This is pretty nit-picky. But what’s an editor who doesn’t obsess over the nit-picky? My problem with the description of Qdoba’s Naked Burrito and Naked Taco Salad is the placement of a prepositional phrase. (*See below for an explanation of what, exactly, a prepositional phrase even is.) You see, I think the prep phrase in a bowl should switch places with the prep phrase without the tortilla.
My logic: Prepositional phrases should stand in line directly next to what they modify. I think the intention of the description is that the Naked Burrito and Taco are served without a tortilla, and they are served in a bowl. To me, however, it sounds as if the Naked items are served without “the tortilla in a bowl”; that is, they come without a tortilla that is in a bowl. That poor tortilla sitting all alone in a bowl! Whatever will it do there by itself? Since the prep phrase in a bowl sits right next to the word tortilla, it seems to be modifying it, answering the question “which tortilla”? Why, the one in a bowl, of course!
In case you are thoroughly confused (which is quite all right; after all, this is confusing stuff), I will simply write what I think would improve the description: “For a lighter option order our NAKED BURRITO or our NAKED TACO SALAD served in a bowl without the tortilla.”
Oh geez. Now I’ve created the same problem I originally criticized! Now it seems without the tortilla is modifying bowl. Which bowl? The one without the tortilla. Well, I guess that works, for we still have a tortilla-less concoction. So I stand by my correction. Switch the prepositional phrases, Qdoba!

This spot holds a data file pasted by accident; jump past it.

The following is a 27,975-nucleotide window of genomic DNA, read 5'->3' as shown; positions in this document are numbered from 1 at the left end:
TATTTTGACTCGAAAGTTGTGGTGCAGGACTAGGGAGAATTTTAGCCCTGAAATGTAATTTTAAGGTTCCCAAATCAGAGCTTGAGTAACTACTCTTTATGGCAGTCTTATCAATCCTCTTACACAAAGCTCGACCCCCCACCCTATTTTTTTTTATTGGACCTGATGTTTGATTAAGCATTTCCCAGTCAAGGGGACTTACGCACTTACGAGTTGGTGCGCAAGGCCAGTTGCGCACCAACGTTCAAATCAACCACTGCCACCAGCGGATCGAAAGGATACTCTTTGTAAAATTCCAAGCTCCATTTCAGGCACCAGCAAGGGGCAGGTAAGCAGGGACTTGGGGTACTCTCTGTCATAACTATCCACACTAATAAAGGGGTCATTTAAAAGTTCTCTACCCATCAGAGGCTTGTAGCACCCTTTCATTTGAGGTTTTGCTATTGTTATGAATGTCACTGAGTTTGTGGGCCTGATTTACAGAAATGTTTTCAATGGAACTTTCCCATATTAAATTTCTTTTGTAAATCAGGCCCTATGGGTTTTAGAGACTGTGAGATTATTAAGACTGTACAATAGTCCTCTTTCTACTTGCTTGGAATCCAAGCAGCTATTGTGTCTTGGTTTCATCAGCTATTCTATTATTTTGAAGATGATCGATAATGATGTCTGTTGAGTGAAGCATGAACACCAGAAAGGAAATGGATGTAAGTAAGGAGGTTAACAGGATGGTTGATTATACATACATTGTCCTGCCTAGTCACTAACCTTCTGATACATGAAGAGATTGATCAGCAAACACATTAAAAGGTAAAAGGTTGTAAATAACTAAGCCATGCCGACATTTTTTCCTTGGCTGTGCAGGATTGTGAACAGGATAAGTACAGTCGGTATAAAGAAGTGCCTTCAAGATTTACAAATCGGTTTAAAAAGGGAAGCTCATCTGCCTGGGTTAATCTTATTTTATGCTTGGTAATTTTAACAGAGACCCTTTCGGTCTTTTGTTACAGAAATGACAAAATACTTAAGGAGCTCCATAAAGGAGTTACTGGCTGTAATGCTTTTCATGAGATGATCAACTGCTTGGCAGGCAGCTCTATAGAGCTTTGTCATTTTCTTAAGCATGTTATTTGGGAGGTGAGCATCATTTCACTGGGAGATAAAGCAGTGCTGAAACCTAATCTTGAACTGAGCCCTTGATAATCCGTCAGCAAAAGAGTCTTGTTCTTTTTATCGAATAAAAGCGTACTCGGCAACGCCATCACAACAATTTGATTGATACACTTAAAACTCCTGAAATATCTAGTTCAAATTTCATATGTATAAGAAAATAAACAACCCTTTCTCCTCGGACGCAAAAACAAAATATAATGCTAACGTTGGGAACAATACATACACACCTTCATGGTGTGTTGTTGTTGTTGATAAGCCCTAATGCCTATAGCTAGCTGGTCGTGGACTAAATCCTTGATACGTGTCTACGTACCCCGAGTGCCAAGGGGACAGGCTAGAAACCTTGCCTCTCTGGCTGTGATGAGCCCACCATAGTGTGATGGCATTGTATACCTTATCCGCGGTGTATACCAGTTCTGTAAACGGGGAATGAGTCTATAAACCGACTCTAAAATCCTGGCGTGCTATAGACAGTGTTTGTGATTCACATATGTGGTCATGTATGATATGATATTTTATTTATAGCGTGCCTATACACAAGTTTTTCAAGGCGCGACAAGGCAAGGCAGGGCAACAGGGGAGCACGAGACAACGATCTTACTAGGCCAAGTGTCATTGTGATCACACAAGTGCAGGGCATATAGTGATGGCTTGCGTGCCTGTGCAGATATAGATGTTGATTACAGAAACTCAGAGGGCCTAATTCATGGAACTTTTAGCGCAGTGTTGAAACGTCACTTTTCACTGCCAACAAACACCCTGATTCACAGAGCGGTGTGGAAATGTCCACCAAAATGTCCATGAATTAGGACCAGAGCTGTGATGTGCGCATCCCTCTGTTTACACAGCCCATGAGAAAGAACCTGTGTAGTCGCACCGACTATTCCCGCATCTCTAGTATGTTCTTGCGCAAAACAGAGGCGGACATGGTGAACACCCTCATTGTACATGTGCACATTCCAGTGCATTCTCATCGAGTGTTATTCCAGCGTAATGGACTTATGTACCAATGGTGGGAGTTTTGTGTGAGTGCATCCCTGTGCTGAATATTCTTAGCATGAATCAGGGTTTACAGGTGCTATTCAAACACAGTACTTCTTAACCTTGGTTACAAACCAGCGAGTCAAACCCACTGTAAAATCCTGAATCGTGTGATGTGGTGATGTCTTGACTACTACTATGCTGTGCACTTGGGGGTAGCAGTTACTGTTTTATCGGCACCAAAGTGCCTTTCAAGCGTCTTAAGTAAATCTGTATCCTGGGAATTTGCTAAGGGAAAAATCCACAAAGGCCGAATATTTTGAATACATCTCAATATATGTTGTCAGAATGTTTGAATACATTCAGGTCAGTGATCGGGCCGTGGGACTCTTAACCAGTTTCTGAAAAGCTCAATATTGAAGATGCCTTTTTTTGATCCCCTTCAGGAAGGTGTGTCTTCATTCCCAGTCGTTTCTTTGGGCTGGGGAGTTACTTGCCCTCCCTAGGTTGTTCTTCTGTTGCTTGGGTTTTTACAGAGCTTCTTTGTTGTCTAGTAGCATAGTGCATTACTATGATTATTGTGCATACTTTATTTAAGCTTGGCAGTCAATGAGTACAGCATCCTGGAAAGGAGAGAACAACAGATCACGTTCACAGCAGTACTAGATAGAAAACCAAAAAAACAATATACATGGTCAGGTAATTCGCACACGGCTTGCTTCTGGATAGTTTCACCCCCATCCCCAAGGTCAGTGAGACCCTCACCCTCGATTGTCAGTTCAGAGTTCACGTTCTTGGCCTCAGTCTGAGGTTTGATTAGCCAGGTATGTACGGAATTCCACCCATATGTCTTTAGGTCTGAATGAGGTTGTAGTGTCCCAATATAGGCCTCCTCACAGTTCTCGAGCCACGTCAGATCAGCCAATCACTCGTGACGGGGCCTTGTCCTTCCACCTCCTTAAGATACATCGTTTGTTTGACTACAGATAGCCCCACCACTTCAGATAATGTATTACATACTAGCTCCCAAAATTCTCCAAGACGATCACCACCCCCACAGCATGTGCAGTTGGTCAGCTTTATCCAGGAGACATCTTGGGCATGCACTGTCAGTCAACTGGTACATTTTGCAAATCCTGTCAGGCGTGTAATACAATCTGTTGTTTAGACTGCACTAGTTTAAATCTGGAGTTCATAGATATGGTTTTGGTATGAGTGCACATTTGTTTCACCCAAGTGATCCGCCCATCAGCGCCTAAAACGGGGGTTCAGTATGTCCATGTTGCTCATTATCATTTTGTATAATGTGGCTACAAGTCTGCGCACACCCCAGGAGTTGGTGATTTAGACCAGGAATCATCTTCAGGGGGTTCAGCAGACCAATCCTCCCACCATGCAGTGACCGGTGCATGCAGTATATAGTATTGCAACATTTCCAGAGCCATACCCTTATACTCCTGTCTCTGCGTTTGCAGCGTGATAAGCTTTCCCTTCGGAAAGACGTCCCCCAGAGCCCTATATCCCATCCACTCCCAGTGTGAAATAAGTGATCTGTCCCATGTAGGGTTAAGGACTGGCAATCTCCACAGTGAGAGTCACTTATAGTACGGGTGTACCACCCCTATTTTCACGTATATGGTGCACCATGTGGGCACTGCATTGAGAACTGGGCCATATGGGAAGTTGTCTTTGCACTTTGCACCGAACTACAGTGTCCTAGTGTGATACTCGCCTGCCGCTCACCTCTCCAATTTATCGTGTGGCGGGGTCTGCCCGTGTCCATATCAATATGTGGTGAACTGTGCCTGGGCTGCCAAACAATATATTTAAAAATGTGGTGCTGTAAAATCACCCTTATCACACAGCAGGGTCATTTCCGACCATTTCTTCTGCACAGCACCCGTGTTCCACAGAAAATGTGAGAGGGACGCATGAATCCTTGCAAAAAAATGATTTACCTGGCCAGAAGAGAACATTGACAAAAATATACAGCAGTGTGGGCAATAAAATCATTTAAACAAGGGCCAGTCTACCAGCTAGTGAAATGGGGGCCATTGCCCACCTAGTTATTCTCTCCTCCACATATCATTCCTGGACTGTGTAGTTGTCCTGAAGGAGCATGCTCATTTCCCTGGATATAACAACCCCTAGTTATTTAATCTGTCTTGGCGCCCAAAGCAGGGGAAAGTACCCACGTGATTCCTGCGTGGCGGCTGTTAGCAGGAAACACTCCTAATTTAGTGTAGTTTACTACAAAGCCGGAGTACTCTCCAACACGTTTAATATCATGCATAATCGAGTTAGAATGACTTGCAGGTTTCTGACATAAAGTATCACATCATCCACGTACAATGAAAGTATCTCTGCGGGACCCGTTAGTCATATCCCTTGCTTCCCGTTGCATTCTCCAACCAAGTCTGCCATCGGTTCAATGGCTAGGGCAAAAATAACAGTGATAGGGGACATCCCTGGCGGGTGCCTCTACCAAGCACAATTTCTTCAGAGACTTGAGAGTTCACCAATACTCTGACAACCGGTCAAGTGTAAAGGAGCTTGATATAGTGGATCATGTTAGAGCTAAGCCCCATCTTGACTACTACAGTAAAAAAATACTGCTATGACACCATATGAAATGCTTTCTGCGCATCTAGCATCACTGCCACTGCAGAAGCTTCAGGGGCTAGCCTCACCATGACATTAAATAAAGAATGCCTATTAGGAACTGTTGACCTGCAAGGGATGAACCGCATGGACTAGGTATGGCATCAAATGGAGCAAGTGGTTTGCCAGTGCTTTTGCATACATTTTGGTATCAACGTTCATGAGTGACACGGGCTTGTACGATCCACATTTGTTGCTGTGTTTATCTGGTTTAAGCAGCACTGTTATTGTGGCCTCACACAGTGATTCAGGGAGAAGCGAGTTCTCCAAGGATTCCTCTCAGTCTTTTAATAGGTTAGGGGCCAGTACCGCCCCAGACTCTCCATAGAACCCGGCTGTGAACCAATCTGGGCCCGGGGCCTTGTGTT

*As promised, a lesson on prepositional phrases. Simply put, a prep phrase is a preposition plus a noun or noun phrase. (Don’t fret; a noun phrase is a noun plus its modifiers, e.g., a friendly, silly dog OR a ludicrous proposal OR an insanely crazy grammar nerd.)
Sometimes I find a math formula helpful:
PP=P + N or NP
So what’s a preposition? It’s one of the eight parts of speech, and it’s pretty much a list with which you become familiar. I’m sure you’ve heard the tree example. You know, the squirrel goes through the tree, around the tree, next to the tree, above the tree, etc. All the words in italics are — you guessed it — prepositions. For me, I, being the true nerd I am, resorted to memorizing “The Preposition Song” my slightly crazed (but absolutely endearing) professor taught me in Traditional English Grammar. It doesn’t include the full list of prepositions, but it gives a nice sample to which you can refer. After time, you eventually get the feel for a preposition. (Of course, this happens only when you’ve gone off the grammatical deep end.)
Some examples of prepositional phrases
They can be simple (preposition + [noun]):
- After [dark]
- Without [grammar]
- About [germs]
They can be less simple (preposition + [noun phrase]):
- Into [the dark chasm]
- Instead of [the ever-droning, never-ending whining]
- Beyond [a reasonable cause]
They can also be less simple and come in strings (preposition + [noun phrase]) (preposition + [noun phrase]) (preposition + [noun phrase]), etc.:
- (Next to [the cat]) (on [the counter]) (by [the smelly dish water])
- (According to [the friendly old man]) (with [the dust-covered coat]) (by [the river])
- (Notwithstanding [essential evidence]) (about [the plaintiff]) (with [the greasy eyelashes])
Of course, prepositional phrases can’t stand alone; they are embedded within sentences, surrounded by a subject and a verb. See if you can locate the prepositional phrases:
Hint: There is one in Sentence 1, two in Sentence 2, and five in Sentence 3.
1.) I ate the creamed corn with gusto.
2.) I truly enjoy music by singers who have food stuck in their teeth.
3.) The squirrel in the tree by the hawk with the thorn from the brambles in its eye enjoyed that acorn immensely.